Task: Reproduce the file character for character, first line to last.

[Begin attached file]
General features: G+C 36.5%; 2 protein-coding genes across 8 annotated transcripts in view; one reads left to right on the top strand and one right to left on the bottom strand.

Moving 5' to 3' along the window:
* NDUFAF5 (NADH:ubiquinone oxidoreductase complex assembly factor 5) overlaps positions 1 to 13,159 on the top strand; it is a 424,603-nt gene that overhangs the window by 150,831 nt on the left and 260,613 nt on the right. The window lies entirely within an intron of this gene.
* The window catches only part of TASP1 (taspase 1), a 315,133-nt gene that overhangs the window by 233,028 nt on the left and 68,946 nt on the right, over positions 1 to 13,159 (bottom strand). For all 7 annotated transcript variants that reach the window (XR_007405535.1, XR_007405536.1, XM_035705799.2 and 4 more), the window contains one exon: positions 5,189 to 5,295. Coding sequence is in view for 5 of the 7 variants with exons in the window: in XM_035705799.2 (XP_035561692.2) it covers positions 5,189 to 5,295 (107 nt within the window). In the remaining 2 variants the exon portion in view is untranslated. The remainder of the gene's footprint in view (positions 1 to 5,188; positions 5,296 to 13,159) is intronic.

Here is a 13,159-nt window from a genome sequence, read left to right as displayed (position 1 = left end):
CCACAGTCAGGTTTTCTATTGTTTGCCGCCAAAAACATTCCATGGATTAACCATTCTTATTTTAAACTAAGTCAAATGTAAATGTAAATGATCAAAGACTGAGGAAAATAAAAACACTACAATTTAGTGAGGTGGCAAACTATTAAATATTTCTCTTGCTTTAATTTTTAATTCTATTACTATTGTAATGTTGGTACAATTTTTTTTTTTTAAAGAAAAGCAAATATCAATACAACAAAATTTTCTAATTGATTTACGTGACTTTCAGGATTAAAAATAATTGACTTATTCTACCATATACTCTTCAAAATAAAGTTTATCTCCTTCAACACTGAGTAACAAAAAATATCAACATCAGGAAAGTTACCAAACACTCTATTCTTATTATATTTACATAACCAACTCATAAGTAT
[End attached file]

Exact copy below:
General features: G+C 36.5%; 2 protein-coding genes across 8 annotated transcripts in view; one reads left to right on the top strand and one right to left on the bottom strand.

Moving 5' to 3' along the window:
* NDUFAF5 (NADH:ubiquinone oxidoreductase complex assembly factor 5) overlaps positions 1 to 13,159 on the top strand; it is a 424,603-nt gene that overhangs the window by 150,831 nt on the left and 260,613 nt on the right. The window lies entirely within an intron of this gene.
* The window catches only part of TASP1 (taspase 1), a 315,133-nt gene that overhangs the window by 233,028 nt on the left and 68,946 nt on the right, over positions 1 to 13,159 (bottom strand). For all 7 annotated transcript variants that reach the window (XR_007405535.1, XR_007405536.1, XM_035705799.2 and 4 more), the window contains one exon: positions 5,189 to 5,295. Coding sequence is in view for 5 of the 7 variants with exons in the window: in XM_035705799.2 (XP_035561692.2) it covers positions 5,189 to 5,295 (107 nt within the window). In the remaining 2 variants the exon portion in view is untranslated. The remainder of the gene's footprint in view (positions 1 to 5,188; positions 5,296 to 13,159) is intronic.

Here is a 13,159-nt window from a genome sequence, read left to right as displayed (position 1 = left end):
CCACAGTCAGGTTTTCTATTGTTTGCCGCCAAAAACATTCCATGGATTAACCATTCTTATTTTAAACTAAGTCAAATGTAAATGTAAATGATCAAAGACTGAGGAAAATAAAAACACTACAATTTAGTGAGGTGGCAAACTATTAAATATTTCTCTTGCTTTAATTTTTAATTCTATTACTATTGTAATGTTGGTACAATTTTTTTTTTTTAAAGAAAAGCAAATATCAATACAACAAAATTTTCTAATTGATTTACGTGACTTTCAGGATTAAAAATAATTGACTTATTCTACCATATACTCTTCAAAATAAAGTTTATCTCCTTCAACACTGAGTAACAAAAAATATCAACATCAGGAAAGTTACCAAACACTCTATTCTTATTATATTTACATAACCAACTCATAAGTAT